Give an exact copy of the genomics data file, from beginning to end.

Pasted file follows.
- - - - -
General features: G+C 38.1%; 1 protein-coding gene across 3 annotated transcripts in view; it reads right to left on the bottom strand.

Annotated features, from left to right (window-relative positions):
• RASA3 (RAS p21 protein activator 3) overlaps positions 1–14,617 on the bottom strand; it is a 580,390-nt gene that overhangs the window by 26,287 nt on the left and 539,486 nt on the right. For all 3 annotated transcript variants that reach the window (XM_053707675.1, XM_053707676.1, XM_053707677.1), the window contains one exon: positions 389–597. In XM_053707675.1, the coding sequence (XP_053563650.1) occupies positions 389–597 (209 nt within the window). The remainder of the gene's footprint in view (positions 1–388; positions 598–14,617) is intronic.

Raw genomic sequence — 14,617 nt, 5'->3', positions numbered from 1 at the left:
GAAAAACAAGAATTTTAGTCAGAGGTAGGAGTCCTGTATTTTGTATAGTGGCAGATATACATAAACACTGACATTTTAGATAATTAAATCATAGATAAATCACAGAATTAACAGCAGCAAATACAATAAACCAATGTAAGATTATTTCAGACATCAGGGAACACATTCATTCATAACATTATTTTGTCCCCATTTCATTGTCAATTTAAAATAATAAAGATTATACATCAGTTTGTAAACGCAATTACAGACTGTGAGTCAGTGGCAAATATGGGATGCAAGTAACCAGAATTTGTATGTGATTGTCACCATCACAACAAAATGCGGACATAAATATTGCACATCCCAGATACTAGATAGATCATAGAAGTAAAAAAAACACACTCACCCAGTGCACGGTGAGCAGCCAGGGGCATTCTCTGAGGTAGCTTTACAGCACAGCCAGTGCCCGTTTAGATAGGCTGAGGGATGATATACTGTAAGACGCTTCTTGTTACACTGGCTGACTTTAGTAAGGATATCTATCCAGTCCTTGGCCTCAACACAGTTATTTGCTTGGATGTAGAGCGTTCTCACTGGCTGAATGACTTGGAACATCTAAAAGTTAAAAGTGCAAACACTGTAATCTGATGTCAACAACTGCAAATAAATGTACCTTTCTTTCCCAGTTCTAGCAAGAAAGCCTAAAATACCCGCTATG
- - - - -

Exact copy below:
General features: G+C 38.1%; 1 protein-coding gene across 3 annotated transcripts in view; it reads right to left on the bottom strand.

Annotated features, from left to right (window-relative positions):
• RASA3 (RAS p21 protein activator 3) overlaps positions 1–14,617 on the bottom strand; it is a 580,390-nt gene that overhangs the window by 26,287 nt on the left and 539,486 nt on the right. For all 3 annotated transcript variants that reach the window (XM_053707675.1, XM_053707676.1, XM_053707677.1), the window contains one exon: positions 389–597. In XM_053707675.1, the coding sequence (XP_053563650.1) occupies positions 389–597 (209 nt within the window). The remainder of the gene's footprint in view (positions 1–388; positions 598–14,617) is intronic.

Raw genomic sequence — 14,617 nt, 5'->3', positions numbered from 1 at the left:
GAAAAACAAGAATTTTAGTCAGAGGTAGGAGTCCTGTATTTTGTATAGTGGCAGATATACATAAACACTGACATTTTAGATAATTAAATCATAGATAAATCACAGAATTAACAGCAGCAAATACAATAAACCAATGTAAGATTATTTCAGACATCAGGGAACACATTCATTCATAACATTATTTTGTCCCCATTTCATTGTCAATTTAAAATAATAAAGATTATACATCAGTTTGTAAACGCAATTACAGACTGTGAGTCAGTGGCAAATATGGGATGCAAGTAACCAGAATTTGTATGTGATTGTCACCATCACAACAAAATGCGGACATAAATATTGCACATCCCAGATACTAGATAGATCATAGAAGTAAAAAAAACACACTCACCCAGTGCACGGTGAGCAGCCAGGGGCATTCTCTGAGGTAGCTTTACAGCACAGCCAGTGCCCGTTTAGATAGGCTGAGGGATGATATACTGTAAGACGCTTCTTGTTACACTGGCTGACTTTAGTAAGGATATCTATCCAGTCCTTGGCCTCAACACAGTTATTTGCTTGGATGTAGAGCGTTCTCACTGGCTGAATGACTTGGAACATCTAAAAGTTAAAAGTGCAAACACTGTAATCTGATGTCAACAACTGCAAATAAATGTACCTTTCTTTCCCAGTTCTAGCAAGAAAGCCTAAAATACCCGCTATG